This post first featured in January’s newsletter. Click here to subscribe for monthly updates.
Doubtless, you’ll have noticed it’s 2019 now. That came round quickly didn’t it? 2018 was an enormous year for sustainability (more on that below) and, if things go right, 2019 might just be even bigger.
As with any sort of movement that calls upon people to question and change their behaviour, there will surely be backlash. Some might think it’s self righteous, or exclusionary, or not worth bothering with. Some people’s criticism might very well be honest and valid. Some might be mean spirited or fueled by a (very human) sense of indignation when they’re, essentially, being told they might just be part of the problem.
Some people might support your sustainable lifestyle. Some might take it as an attack on theirs. Some people might jump on board. Some might disagree with it. With such a glaring spotlight on the issue, there will be countless diverging opinions.
But, let’s remember that sustainability is rooted in kindness. By boycotting and calling out brands who pay their garment workers a pittance, you’re showing kindness to the person behind the sewing machine. By air drying your clothes and saving energy, you’re showing kindness to future generations. By buying less, and therefore discarding less, you’re showing kindness to the communities who simply don’t want any more of the cast offs of western excess.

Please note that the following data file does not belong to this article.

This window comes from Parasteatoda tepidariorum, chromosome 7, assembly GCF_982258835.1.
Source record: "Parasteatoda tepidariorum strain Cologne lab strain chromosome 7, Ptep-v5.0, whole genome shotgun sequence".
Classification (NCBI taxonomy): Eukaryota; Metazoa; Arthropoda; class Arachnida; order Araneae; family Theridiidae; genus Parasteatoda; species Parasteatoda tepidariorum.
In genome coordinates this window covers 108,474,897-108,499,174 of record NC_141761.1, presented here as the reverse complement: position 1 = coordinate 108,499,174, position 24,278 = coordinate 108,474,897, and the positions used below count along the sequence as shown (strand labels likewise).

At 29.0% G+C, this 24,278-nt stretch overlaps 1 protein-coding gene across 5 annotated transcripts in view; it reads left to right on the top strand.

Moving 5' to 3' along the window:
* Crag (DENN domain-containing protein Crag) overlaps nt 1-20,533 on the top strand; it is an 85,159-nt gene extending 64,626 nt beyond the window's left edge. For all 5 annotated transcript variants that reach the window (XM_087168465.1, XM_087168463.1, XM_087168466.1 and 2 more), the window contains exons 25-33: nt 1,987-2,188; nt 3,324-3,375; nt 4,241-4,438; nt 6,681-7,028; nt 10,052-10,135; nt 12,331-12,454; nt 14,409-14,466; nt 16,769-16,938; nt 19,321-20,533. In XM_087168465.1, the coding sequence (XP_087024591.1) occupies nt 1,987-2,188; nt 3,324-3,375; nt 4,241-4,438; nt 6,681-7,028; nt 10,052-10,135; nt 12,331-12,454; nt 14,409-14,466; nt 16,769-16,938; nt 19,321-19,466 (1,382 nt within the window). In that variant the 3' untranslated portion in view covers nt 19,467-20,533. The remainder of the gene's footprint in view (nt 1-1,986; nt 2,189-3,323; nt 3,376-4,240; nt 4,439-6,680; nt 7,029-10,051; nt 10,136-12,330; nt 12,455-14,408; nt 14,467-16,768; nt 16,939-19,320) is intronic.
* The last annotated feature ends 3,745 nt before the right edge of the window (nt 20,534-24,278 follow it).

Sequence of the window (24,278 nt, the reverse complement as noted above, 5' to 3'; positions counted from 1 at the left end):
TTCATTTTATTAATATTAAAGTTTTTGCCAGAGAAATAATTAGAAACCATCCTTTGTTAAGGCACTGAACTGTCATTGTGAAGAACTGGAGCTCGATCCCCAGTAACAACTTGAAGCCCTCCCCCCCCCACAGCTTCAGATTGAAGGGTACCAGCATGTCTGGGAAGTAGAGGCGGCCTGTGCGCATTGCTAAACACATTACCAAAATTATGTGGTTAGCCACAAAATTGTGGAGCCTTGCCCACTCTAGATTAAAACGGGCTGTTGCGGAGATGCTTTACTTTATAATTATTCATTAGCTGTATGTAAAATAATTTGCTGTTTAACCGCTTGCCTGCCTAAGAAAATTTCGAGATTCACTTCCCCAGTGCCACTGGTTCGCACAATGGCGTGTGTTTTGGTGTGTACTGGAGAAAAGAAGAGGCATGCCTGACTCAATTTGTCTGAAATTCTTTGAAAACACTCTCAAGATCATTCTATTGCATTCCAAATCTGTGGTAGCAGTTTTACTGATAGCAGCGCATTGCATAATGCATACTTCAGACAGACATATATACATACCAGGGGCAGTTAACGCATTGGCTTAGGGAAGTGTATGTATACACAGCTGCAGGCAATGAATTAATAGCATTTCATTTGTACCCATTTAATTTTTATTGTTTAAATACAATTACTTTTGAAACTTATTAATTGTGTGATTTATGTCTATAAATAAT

It’s OK to feel fucking well fucked off when you see hundreds of people at your local shopping spot laden down with bags from fast fashion offenders. Haven’t they heard what’s going on? Don’t they give a shit? Maybe. Maybe not.
But it’s then that we should remember that we’re conditioned to buy and shop and consume. If we’re happy, we’re supposed to buy something as a reward. If we’re sad, we’re supposed to buy something to cheer ourselves up. If we’ve got some extra money we’re supposed to treat ourselves. If we’re skint we’re supposed to buy now, pay later. When the economy is tanking, we’re supposed to do our duty and shop to prop it up. There is no juncture at which we’re not supposed to shop. That’s the message we’ve all grown up with and those people with the bags are just acting exactly as they’re supposed to.
It pisses me off too. Of course it does. If everyone would just stop shopping then we wouldn’t be in this mess! But think of all the money and psychology that goes into this shit. Think about yourself before you started shopping sustainably or stopped shopping altogether. Wasn’t it lovely getting a new top from H&M? Or buying a little something on the way home from work? It gives you a boost. Much needed in a world that is seemingly engineered to make us all tired and sad.
Yes, collectively we need to change our behaviour. But we also need to take a look at the structures in place that fuel it. We absolutely should shout and get angry about that. We need to kick up a fuss. We need to hold industry giants to account. We need to ask why brands that make their people at the top millionaires don’t even have the decency to pay those at the bottom of the pyramid the legal minimum wage, or why they’re working with factories who are more than happy to contaminate their local community’s drinking water, or why they’re making so much product that 30% of it remains unsold, or why they’re burning the leftovers.
But while we’re doing all that, we need to keep kindness in mind. Don’t tell your best mate they’re a prick for shopping at Primark. Tell the Primark bosses they’re the true pricks and then, if they ask, tell your mate all the pros about sustainability and let them make a decision in their own time, just like you did. Let’s be kind in 2019.